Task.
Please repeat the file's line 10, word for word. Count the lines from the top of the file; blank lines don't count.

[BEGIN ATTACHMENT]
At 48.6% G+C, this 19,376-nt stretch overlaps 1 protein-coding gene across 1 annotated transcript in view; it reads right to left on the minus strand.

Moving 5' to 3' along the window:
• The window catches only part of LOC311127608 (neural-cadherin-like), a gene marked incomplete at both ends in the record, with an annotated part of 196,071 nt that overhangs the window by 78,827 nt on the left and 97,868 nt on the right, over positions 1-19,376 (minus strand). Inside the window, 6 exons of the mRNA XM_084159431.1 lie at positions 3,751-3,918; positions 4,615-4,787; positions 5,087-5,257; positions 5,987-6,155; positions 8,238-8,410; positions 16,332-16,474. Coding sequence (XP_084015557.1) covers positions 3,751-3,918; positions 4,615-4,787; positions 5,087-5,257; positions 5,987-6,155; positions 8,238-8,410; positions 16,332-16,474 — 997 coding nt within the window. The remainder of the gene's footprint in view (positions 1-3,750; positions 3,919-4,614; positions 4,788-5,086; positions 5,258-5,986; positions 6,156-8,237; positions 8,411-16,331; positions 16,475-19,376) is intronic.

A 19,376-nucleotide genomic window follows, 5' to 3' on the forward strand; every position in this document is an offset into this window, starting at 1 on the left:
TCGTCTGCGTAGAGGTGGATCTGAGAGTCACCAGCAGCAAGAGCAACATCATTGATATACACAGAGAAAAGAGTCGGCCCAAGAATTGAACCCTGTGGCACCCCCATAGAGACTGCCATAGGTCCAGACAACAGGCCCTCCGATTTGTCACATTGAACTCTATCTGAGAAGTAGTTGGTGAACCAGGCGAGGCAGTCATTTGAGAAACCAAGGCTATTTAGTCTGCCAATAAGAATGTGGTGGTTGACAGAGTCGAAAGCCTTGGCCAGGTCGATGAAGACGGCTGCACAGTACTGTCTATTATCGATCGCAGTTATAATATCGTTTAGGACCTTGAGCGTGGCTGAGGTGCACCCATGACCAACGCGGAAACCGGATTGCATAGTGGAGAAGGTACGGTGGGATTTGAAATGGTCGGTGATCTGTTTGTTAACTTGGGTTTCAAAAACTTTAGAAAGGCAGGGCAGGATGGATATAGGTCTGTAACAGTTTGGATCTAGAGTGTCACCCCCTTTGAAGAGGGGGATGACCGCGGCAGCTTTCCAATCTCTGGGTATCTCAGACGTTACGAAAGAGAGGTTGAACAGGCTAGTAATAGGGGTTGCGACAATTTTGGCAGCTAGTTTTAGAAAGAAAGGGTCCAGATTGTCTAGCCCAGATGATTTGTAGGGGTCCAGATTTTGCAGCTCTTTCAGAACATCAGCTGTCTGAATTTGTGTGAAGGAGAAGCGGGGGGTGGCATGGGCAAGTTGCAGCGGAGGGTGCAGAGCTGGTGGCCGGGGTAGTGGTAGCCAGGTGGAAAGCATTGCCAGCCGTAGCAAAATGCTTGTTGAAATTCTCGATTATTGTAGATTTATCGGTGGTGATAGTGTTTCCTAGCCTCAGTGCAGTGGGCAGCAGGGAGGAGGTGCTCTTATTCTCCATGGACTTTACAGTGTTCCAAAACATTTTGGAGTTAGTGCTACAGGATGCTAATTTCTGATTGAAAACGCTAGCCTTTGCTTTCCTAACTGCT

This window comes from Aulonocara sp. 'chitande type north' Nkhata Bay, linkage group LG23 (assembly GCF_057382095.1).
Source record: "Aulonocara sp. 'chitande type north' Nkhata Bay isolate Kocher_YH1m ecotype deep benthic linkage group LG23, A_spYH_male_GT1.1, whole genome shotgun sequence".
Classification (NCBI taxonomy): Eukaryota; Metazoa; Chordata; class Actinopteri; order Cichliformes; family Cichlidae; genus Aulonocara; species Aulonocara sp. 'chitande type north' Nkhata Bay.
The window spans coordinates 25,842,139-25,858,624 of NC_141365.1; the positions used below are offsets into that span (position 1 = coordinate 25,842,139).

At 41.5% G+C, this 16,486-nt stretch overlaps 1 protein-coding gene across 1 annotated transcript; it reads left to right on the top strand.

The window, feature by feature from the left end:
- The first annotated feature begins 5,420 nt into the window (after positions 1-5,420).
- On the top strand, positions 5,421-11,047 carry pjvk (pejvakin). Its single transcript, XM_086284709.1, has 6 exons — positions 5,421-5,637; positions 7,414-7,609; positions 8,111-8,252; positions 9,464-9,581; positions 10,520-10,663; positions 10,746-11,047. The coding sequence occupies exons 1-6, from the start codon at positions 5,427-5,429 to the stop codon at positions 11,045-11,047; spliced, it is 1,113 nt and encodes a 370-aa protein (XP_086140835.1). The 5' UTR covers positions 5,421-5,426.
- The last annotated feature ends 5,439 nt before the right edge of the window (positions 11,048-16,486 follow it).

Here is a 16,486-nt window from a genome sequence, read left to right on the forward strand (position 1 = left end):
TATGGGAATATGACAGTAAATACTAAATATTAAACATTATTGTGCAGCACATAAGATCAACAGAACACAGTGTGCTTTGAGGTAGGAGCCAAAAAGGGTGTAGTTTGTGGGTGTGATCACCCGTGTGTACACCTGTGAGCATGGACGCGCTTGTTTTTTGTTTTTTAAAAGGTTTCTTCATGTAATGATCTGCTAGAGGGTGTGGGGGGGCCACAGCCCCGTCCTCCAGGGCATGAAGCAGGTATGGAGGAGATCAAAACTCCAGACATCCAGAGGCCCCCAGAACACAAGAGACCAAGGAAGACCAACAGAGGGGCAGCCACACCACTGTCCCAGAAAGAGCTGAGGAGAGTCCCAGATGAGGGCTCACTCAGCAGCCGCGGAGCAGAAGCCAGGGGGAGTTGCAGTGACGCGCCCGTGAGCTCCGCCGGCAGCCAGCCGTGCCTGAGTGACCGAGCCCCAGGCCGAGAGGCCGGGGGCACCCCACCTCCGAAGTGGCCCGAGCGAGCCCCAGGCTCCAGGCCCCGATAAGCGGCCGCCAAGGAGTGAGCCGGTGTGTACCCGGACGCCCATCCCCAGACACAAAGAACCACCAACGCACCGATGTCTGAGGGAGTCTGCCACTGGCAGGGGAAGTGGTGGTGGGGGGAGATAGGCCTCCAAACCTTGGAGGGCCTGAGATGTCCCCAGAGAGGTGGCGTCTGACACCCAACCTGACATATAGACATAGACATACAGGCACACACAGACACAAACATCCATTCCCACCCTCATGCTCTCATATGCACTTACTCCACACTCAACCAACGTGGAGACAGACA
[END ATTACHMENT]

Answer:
At 41.5% G+C, this 16,486-nt stretch overlaps 1 protein-coding gene across 1 annotated transcript; it reads left to right on the top strand.